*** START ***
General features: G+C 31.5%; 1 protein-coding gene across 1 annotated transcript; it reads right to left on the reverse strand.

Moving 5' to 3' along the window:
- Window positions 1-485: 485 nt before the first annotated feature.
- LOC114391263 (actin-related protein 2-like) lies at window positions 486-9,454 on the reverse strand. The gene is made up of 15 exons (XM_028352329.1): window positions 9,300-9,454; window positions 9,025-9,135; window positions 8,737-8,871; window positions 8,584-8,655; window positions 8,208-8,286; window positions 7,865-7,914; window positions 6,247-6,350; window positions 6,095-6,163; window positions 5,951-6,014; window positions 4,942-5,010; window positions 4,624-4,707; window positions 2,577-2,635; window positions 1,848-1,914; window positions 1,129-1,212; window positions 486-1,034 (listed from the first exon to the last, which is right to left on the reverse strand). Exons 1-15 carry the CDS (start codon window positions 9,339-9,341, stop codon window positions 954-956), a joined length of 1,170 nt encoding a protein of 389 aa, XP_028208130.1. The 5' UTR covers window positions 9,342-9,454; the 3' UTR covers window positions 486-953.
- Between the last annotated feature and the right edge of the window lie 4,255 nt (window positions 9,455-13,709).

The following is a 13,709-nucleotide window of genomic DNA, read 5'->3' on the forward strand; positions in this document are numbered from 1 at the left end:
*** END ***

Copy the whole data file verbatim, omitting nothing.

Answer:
General features: G+C 31.5%; 1 protein-coding gene across 1 annotated transcript; it reads right to left on the reverse strand.

Moving 5' to 3' along the window:
- Window positions 1-485: 485 nt before the first annotated feature.
- LOC114391263 (actin-related protein 2-like) lies at window positions 486-9,454 on the reverse strand. The gene is made up of 15 exons (XM_028352329.1): window positions 9,300-9,454; window positions 9,025-9,135; window positions 8,737-8,871; window positions 8,584-8,655; window positions 8,208-8,286; window positions 7,865-7,914; window positions 6,247-6,350; window positions 6,095-6,163; window positions 5,951-6,014; window positions 4,942-5,010; window positions 4,624-4,707; window positions 2,577-2,635; window positions 1,848-1,914; window positions 1,129-1,212; window positions 486-1,034 (listed from the first exon to the last, which is right to left on the reverse strand). Exons 1-15 carry the CDS (start codon window positions 9,339-9,341, stop codon window positions 954-956), a joined length of 1,170 nt encoding a protein of 389 aa, XP_028208130.1. The 5' UTR covers window positions 9,342-9,454; the 3' UTR covers window positions 486-953.
- Between the last annotated feature and the right edge of the window lie 4,255 nt (window positions 9,455-13,709).

The following is a 13,709-nucleotide window of genomic DNA, read 5'->3' on the forward strand; positions in this document are numbered from 1 at the left end: